I am so tempted to write a whole paragraph about Marcus and how much I want to hear him tell his story and know what makes up his heart (not to mention, a whole other paragraph about how damn handsome he is). But I figure that would be kind of stalkerish, so I won’t. Just know that I have become one of those women with a hopeless crush on a celebrity, and some small fraction of my head is planning out our future. Don’t tell him that though, I’m pretty sure he’d have me arrested (either that, or his girlfriend would).

really though, can you blame me?

When they come to town next, you must go. Be a keener, watch the minutes change until the tickets go on sale, show up early. Do what you need to do, so long as it gets you in the building where they play.

Marcus, Ted, Marshall, or Ben: if you’re reading this (which I am currently pretending you are), consider it a personal invitation to come back to Vancouver whenever you want, as often as you want. Vancouver loves Mumford & Sons. But, I’m guessing, not as much as I do.

*as a sidenote, there is only one radio station in Vancouver that is ‘with it’ enough to play Mumford (and other good music). 100.5 The Peak (the absolute best radio station in Vancouver) announced they would be hosting a free, secretly located Mumford & Sons pre-concert concert for yesterday afternoon. My girls & I went downtown early, the minute they announced it, to catch the show. In a crowd of hundreds, the four of us and maybe three other people had tickets to last night’s concert. When they asked those of us with tickets to cheer, we did, which is how we know we were the only ones. We may have gotten boo’d by a few bitter onlookers. Regardless, the pre-show was absolutely worth the anxious “will we make it!?” drive downtown, and a nice way to bookend a day: Mumford show in the afternoon, Mumford show at night. All this to say, if you live in the lower mainland you should probably change the first spot on your radio dial to 100.5 FM. It’s a good idea. Just sayin.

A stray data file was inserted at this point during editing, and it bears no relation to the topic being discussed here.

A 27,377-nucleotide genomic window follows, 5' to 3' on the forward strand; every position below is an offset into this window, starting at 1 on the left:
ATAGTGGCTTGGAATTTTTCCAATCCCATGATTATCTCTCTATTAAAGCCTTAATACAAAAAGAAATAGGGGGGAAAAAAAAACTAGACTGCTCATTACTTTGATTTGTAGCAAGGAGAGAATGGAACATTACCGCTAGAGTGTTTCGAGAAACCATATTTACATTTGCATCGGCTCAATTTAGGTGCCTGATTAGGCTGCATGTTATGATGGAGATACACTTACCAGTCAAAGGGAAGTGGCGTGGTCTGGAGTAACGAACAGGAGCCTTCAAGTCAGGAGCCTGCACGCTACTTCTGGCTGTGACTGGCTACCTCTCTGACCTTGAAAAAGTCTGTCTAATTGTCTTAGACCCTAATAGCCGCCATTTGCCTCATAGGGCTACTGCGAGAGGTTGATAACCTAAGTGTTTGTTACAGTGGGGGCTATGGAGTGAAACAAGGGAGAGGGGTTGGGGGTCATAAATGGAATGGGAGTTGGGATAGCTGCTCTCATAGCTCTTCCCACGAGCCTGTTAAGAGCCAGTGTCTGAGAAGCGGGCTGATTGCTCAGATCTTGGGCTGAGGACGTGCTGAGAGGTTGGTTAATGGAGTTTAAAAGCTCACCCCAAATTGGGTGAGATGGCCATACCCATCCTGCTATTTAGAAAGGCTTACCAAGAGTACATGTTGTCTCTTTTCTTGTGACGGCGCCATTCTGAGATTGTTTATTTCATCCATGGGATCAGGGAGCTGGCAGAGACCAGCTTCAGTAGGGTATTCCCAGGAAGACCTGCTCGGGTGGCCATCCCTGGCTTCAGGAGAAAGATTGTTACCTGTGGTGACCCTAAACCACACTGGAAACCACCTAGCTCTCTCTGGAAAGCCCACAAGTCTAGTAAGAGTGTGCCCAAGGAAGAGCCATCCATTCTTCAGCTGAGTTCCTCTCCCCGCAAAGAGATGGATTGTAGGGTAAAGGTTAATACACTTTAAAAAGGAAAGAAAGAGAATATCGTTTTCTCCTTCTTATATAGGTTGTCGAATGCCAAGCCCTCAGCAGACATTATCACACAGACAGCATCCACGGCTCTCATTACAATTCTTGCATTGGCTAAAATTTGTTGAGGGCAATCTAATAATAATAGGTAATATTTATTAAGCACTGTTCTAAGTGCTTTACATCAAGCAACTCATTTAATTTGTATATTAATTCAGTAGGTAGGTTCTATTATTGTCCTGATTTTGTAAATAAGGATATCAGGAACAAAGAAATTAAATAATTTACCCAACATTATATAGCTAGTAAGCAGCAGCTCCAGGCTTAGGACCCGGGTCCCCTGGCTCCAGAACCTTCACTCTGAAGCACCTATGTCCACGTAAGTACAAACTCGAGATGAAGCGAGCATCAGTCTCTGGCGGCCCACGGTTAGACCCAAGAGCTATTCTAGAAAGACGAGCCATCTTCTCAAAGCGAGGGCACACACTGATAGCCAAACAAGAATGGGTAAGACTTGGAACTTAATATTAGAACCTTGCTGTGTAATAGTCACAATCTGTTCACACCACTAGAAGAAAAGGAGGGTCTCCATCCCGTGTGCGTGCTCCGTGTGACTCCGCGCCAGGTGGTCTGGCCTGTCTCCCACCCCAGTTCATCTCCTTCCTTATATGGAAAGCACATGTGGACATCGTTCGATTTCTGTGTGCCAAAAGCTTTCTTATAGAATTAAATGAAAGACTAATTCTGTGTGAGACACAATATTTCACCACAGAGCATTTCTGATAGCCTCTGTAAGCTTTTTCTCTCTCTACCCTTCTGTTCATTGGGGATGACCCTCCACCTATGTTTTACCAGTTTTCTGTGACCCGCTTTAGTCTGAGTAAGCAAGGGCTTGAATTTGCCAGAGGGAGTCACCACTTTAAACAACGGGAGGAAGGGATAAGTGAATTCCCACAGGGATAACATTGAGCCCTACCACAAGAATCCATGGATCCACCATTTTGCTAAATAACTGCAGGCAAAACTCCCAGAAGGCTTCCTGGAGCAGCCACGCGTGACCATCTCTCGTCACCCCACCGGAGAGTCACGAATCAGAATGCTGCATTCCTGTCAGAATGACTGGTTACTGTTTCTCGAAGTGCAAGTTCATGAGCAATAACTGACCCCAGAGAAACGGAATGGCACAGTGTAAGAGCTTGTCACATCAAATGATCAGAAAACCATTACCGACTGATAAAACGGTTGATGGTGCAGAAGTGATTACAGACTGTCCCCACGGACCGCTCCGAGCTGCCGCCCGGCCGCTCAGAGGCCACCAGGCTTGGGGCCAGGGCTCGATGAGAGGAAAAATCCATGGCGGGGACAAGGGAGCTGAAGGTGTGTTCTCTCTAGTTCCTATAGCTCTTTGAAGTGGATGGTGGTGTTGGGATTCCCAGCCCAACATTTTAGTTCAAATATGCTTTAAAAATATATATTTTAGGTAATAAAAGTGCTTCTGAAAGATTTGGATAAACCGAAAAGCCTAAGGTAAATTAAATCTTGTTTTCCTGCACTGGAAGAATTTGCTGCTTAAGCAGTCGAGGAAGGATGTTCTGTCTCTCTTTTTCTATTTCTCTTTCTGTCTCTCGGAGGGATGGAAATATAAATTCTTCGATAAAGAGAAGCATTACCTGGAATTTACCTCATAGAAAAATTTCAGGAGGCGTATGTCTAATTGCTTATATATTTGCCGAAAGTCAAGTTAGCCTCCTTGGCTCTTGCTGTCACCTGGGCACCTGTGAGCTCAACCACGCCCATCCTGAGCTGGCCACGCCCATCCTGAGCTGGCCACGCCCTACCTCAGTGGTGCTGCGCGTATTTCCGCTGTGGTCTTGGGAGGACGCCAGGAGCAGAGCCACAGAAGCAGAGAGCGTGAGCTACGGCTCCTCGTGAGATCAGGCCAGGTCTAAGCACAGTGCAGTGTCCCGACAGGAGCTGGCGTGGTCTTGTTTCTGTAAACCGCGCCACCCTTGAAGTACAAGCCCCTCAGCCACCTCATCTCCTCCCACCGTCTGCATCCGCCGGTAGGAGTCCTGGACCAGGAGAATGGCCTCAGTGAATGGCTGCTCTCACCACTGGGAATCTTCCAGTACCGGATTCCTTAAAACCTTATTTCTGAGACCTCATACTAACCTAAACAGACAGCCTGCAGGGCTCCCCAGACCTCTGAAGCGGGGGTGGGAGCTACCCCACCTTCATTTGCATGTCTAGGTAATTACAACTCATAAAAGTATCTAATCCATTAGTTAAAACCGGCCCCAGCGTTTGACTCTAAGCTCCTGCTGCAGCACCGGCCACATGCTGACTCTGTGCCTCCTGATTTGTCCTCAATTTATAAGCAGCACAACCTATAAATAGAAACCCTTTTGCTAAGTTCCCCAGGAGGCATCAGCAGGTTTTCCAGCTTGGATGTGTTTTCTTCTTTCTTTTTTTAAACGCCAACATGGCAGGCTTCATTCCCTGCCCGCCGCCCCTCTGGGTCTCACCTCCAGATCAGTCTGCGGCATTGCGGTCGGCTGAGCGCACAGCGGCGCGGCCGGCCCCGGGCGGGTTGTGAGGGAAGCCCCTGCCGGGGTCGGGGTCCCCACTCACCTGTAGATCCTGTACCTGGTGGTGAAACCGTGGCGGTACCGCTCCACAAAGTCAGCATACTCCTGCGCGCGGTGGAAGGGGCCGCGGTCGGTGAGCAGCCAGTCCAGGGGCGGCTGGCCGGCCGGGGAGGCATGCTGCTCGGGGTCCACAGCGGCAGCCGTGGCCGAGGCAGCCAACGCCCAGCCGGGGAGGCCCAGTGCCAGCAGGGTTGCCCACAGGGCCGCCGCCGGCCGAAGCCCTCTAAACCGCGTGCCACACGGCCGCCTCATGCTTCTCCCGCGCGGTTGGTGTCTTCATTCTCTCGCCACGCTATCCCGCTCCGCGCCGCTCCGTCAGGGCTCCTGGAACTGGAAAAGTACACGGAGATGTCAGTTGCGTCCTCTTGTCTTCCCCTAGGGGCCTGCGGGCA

Sunday, May 30, 2010

bedtime prayer

Dear Jesus,

You aren't very good at cuddling.


Saturday, May 29, 2010

two kids on a park bench

for Stacy :)

Knee socks and pigtailed hair and candy
colored lipgloss;
two girls on a park bench,
watching life go by.

One sees the mothers and their men,
the hot dog vendor across the way,
and the boys as they refuse to
walk, but rather tumble and roughouse
through the greenspace.

She sees the heights of all the flowers